Tag: niagara falls public library

Niagara Falls: WNY Land Conservancy announces ‘Restore the Gorge

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From Niagara Frontier Publications:

The Western New York Land Conservancy invites the community to attend a project unveiling at 7 p.m. Monday, Nov. 13, in the Niagara Falls Public Library, for “Restore the Gorge,” its planned ecological restoration of the Niagara Gorge.

With funding from phase two of Gov. Andrew Cuomo’s Buffalo Billion economic development initiative, the Greenway Ecological Standing Committee, and Empire State Development’s Yahoo! Community Fund for Niagara County, the Land Conservancy has been awarded $2.1 million to undertake a three-year ecological restoration project in the Niagara Gorge – from the Gorge Discovery Center to Devil’s Hole State Park. This habitat restoration project is a separate and distinct effort from the removal of the Niagara Scenic Parkway from Main Street to Findlay Drive, but the two projects will take place concurrently and collaboratively.

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Tightrope walker who crossed Niagara Falls dies

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From Yahoo! News:

The celebrated French tightrope walker and chair-balancer known as Henry’s, who balanced high above the Alps, Niagara Falls and for months over a supermarket in his hometown, has died…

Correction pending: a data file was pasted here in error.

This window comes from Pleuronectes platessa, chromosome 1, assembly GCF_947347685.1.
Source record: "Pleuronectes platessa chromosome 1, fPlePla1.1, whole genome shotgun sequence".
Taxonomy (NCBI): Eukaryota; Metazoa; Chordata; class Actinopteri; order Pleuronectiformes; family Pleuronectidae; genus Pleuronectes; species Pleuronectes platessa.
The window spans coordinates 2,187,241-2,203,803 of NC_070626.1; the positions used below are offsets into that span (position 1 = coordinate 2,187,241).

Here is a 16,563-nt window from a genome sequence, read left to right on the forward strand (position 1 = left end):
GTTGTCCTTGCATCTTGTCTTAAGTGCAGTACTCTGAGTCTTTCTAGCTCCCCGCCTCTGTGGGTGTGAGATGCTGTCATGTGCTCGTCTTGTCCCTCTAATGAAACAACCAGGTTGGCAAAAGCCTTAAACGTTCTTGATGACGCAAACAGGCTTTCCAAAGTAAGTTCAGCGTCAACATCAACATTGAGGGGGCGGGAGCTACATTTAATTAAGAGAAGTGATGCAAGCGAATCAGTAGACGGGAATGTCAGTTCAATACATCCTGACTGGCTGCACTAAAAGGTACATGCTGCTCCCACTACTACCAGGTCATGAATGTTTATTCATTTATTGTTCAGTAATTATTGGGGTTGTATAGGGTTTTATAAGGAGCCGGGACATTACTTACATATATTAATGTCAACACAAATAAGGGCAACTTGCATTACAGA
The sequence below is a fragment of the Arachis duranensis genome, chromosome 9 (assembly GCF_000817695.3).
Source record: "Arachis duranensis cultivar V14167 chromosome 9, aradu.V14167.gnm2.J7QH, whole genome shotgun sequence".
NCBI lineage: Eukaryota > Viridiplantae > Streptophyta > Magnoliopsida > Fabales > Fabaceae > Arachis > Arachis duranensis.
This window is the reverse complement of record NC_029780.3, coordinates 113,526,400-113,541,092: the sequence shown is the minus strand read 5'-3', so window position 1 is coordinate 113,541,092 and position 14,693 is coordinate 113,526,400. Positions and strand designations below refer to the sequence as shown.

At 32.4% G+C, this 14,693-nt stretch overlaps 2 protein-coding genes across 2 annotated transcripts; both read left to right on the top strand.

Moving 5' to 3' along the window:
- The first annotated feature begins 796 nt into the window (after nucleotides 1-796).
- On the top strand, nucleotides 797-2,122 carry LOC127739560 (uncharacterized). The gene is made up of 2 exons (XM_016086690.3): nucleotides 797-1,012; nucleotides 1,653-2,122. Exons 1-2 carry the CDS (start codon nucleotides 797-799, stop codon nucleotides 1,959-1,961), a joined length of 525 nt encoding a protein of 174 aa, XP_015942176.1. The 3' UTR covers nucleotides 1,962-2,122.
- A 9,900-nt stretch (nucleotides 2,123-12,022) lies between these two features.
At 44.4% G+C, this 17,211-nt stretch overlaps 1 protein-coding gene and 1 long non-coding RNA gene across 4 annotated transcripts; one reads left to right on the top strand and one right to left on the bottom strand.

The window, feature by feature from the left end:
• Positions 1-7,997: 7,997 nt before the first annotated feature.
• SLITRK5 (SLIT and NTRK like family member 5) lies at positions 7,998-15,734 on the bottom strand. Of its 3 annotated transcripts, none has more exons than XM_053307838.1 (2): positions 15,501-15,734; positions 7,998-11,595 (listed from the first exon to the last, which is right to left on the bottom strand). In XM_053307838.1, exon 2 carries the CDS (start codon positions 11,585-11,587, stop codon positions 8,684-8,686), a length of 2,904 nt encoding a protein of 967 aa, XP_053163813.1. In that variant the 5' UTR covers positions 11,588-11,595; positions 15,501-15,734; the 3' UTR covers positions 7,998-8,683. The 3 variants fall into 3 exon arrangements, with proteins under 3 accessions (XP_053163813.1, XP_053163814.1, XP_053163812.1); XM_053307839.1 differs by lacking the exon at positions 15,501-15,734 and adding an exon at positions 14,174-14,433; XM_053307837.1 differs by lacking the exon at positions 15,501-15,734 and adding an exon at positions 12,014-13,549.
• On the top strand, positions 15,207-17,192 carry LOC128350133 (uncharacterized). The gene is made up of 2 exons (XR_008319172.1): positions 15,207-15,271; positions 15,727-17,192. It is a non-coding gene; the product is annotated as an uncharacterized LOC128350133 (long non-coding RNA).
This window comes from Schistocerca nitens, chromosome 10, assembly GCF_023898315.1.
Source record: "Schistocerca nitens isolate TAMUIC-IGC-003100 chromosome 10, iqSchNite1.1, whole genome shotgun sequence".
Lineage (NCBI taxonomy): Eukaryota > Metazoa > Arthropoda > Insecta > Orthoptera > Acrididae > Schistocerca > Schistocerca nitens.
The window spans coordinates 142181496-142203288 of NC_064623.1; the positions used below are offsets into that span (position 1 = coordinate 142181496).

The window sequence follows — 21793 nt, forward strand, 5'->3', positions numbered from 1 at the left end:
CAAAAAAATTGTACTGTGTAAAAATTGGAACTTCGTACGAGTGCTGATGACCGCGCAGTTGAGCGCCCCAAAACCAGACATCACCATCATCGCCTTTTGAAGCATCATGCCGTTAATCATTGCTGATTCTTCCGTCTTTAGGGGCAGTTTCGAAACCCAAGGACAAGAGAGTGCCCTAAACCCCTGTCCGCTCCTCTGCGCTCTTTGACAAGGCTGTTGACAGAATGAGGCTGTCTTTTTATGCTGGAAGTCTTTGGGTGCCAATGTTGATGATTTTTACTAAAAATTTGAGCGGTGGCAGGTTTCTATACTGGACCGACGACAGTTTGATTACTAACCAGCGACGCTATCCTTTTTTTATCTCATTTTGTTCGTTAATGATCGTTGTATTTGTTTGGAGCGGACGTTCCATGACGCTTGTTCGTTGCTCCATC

At Niagara Falls in 1975, he balanced on a platform attached to a motorcycle that his friend rode across the cable over the Whirlpool Rapids, all while Rechatin’s wife hung from a pole he carried on his shoulders, according to the Niagara Falls Public Library.

Historic photos in Falls going digital

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From the Buffalo News:

Many of the Niagara Falls Public Library’s historical pictures of the city are falling apart.

That’s to be expected – some are 150 years old.

The roughly 10,000 historic photographs in the archives of the Local History Department are being given new life thanks to a new digitization project at the library by City Historian Christopher R. Stoianoff.

“There’s a need for it, that’s the biggest thing,” Stoianoff said when asked how the effort began.

The photographs, contained in a half-dozen filing cabinets, are the most heavily used and handled items in the Local History Department.

It’s a preservation issue, both for the quality of the pieces – some of which are crumbling – as well as to prevent more photographs from “disappearing” from the library.

The goal is to have all the images accessible online through the library’s website.

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